Book Recommendation from a Pastor
Over the recent weeks we have looked at a couple of books in our Sunday sermons meant to encourage us as we pursue God. I wanted to highlight them this week and encourage you to consider them as a resource not only for your benefit, but for those you invest in.
First, Seven Arrows by Matt Rogers and Donny Mathis. It’s aim (pun intended), is to “aid all of God’s people in the task of reading, understanding, and applying God’s Word.” It is meant to provide a “clear, orderly, and memorable guide for studying any passage of Scripture.” I personally feel it accomplishes these goals, and I have seen my older kids already grow in their ability to study the Word using the Seven Arrows: A 52-Week Devotional for Teens. Maybe a better endorsement comes from Thomas Schreiner. He is one of my favorite biblical scholars (to say he is 10 times smarter than me would be an insult to him). He writes, “The entire book is wise and useful and will help many to apply the Bible to their own lives.”
The second book is Praying the Bible by Donald Whitney. I mentioned this during our prayer service, but it is a very clear and understandable explanation of how to use scripture to guide your time of prayer. Whitney writes, “So basically what you are doing is taking words that originated in the heart and mind of God and circulating them through your heart and mind back to God. By this means his words become the wings of your prayers.” What I appreciate is the simplicity of the method, coupled with its ability to guide your prayer time while still providing the freedom to pray for a wide variety of topics.
I believe both books would not only encourage your own pursuit of God, but be a grace as you disciple and invest in others.
Two weeks ago, Pastor Kim referenced a helpful method for studying Scripture. This article summarizes the seven “arrows” or questions we can ask to better understand our Bible. For even more information on this approach, feel free to visit the Seven Arrows website here.
In light of this past week’s sermon on prayer, Don Whitney models what praying Psalm 23 could look like. This is an insightful yet simple example of how to use Scripture to shape your prayers.
In addition to this global pandemic, the death of George Floyd and a multitude of reactions, we can feel confused, upset, and despondent. When our hearts are heavy, we do well to remember our identity as sojourners. We are born to a living hope, long for a better country, and entrust ourselves to a loving, sovereign, and wise God.
This past week has been particularly unsettling. The topic of race is charged and thorny. We need to handle it patiently and graciously, as we search the Scriptures, pray to God, and converse with others. This article suggests a starting point for how to do so.
This is not the summer any of us expected, but it doesn’t mean it can’t be enjoyable and profitable. Timothy Z. Witmer offers some ways on how to redeem the time individually and together.
I’m sure many of us feel weak and small. This can actually be a good place and position to be in, because it teaches us our faith is not in ourselves or others. Our faith is in God, a God who is not weak or small. May the encouragement found in this article comfort and strengthen your heart.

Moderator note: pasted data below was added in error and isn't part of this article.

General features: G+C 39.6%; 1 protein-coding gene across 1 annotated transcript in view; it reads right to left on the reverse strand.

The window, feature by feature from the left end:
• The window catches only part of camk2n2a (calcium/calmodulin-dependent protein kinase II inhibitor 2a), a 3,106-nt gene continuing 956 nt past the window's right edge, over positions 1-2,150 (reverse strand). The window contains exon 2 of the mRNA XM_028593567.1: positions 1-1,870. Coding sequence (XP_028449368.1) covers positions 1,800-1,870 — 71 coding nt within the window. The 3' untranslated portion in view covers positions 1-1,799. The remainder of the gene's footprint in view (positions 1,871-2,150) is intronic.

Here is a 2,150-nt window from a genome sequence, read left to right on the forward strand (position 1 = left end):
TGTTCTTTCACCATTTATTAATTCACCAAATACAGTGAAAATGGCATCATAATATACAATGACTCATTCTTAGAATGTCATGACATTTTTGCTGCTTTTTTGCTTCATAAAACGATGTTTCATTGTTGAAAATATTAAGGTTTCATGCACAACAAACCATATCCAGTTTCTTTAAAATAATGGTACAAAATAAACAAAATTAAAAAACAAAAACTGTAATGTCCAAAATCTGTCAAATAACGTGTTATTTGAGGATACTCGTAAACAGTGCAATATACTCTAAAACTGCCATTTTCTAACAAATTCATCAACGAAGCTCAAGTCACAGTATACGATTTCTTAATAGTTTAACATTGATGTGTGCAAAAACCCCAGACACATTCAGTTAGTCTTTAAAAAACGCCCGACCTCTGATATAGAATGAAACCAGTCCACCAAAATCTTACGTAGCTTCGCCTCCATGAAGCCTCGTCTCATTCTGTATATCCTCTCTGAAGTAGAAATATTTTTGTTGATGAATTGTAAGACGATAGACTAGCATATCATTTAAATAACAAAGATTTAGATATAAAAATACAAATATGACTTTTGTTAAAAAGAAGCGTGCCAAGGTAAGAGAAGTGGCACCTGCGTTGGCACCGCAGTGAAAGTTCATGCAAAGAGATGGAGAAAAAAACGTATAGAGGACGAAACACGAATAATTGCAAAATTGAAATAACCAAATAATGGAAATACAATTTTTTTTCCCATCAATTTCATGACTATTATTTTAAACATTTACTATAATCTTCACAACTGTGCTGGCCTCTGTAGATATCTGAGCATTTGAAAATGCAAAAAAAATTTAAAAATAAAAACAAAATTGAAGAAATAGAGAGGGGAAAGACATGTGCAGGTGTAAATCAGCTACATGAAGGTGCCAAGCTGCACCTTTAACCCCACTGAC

With some churches beginning to reopen, there’s been a lot of debate over church rights and responsibilities. Two lawyers weigh in on the legal consideration of this.
I miss the physical gatherings of the church and how meeting together fosters joy in Christ. Here are some reflections on how God might be teaching us to look forward to the consummation of our joy in Christ.
The Gettys recently released a song fixing our attention and affections on Jesus. During troubling times, there’s no better Rock to plant ourselves on. Let this song minister to your soul and cause you to praise our Lord and Savior.
This new album by Greg LaFollette focuses on hymns that set our sights on God and His promises as we struggle through our lament and longing.
We can never sing too much of Jesus. Here, Alistair Begg shares a personal story while also reflecting on the rich words from the hymn, “How Sweet the Name of Jesus Sounds.” Here’s one rendition, if you want a listen.
By creating a free account, you can participate in this course on Systematic Theology by Bruce Ware. This is a solid 28 hour introduction that covers the basics of systematic theology and the attributes of God.
With most, if not all, kids now on summer break, here’s a compiled summer reading list put out by a Christian school to help in keeping your kids busy and learning.
John Piper models what it looks like to pray in light of recent tragedies as well as the coronavirus. There’s much to glean and implement in our own cries of lament, petition, and hope.
Here’s another example of prayer by Kevin Deyoung that brings our burdens and concerns about COVID19 and protesting/rioting before our great God.
Listen in on a roundtable conversation concerning reopening churches, grieving the loss of lives from the pandemic, and the topics of racism and justice. Much to consider and pray.